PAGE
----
None of the countries with more make nurses are known for egalitarianism
International Nurses Day is celebrated all over the world on 12th May, on the anniversary of Florence Nightingale’s birth. Every year the International Council of Nurses commemorates the day by distributing an International Nursing Day kit. The kit includes educational materials about a particular theme – this year it is Closing The Gap: From Evidence to Action and aims to raise awareness of inequalities and to find ways to change practices for the better.
With International Nurses Day approaching I thought I would look at the numbers of male nurses around the world and see how they compared.
As you can see, the numbers of male nurses the world over is low, but there are certain trends. In the UK, men make up 10.6% of the nursing…
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Main results from Chang et al, 2019 – the study is laudable for showing exactly how diversity programmes should be evaluated
By Jesse Singal
Diversity trainings are big business. In the United States, companies spend about £6.1 billion per year, by one estimate, on programmes geared at making companies more inclusive and welcoming to members of often-underrepresented groups (British numbers aren’t easy to come by, but according to one recent survey, over a third of recruiters are planning to increase their investment in diversity initiatives).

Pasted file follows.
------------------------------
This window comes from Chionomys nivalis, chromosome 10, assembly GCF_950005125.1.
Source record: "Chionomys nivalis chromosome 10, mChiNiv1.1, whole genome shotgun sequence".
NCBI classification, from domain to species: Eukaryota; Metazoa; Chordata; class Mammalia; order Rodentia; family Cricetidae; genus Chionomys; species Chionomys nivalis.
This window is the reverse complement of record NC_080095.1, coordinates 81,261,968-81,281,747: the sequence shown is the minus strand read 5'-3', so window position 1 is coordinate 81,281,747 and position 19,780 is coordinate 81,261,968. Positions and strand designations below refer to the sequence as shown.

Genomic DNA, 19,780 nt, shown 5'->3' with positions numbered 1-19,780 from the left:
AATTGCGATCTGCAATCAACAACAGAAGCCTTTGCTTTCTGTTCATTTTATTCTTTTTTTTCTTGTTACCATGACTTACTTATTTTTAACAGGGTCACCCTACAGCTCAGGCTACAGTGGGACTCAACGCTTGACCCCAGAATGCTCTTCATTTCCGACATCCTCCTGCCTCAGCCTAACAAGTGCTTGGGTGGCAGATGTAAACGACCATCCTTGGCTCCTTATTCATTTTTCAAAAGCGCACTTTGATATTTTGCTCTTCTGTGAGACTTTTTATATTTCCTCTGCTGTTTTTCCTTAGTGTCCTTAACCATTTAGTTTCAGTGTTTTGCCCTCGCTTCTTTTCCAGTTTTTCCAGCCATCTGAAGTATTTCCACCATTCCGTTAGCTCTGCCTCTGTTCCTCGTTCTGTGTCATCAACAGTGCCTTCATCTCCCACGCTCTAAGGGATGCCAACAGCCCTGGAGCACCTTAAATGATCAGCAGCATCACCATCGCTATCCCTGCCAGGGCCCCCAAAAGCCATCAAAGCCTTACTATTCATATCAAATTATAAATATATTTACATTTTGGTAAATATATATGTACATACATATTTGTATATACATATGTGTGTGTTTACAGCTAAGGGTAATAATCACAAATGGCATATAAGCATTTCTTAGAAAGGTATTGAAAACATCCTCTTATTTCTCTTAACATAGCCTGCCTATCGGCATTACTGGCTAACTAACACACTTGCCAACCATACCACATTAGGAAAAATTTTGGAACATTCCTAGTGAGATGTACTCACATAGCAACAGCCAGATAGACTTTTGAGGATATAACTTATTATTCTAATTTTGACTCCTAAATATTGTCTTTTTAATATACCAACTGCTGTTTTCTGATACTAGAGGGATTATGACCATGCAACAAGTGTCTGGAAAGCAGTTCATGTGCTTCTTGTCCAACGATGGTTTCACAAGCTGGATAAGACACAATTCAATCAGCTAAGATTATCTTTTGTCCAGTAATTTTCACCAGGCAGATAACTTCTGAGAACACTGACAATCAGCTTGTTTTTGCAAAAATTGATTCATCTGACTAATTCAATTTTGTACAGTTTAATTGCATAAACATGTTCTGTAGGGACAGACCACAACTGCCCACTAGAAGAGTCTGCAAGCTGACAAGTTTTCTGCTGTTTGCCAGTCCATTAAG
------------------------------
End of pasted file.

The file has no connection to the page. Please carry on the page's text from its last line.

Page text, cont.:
Unfortunately, there’s little evidence-backed consensus about which sorts of diversity programmes work, and why, and there have been long-standing concerns in some quarters that these programmes don’t do much at all, or that they could actually be harmful. In part because of this dearth of evidence, the market for pro-diversity interventions is a bit of a Wild West with regard to quality.
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He provided a niche service on the Guardian by catering for a corner of the market that yearned to hear defences of 20th century Soviet Communism and 21st century Islamo-Fascism at the same time and for the same reasons.
Few noticed in 2015 when Seumas Milne excused the tyranny that held East Germany in its power from the Soviet Invasion in 1945 until the fall of the Berlin Wall in 1989. Nearly every page reeked of a sly attempt to sweeten dictatorship and cover up the murder it inevitably brings. It was greeted with deserved indifference.
As for Milne, two-years ago he was just another columnist in a newspaper industry that is stuffed with them. He provided a niche service on the Guardian by catering for a corner of the market that yearned to hear defences of 20th century Soviet Communism and 21st century Islamo-Fascism at the same time and for the same reasons. Now Milne is Jeremy Corbyn’s Executive Director of Strategy and Communications. There is a faint chance he could be the most influential adviser in a Corbyn government, if Labour wins power. He won’t…
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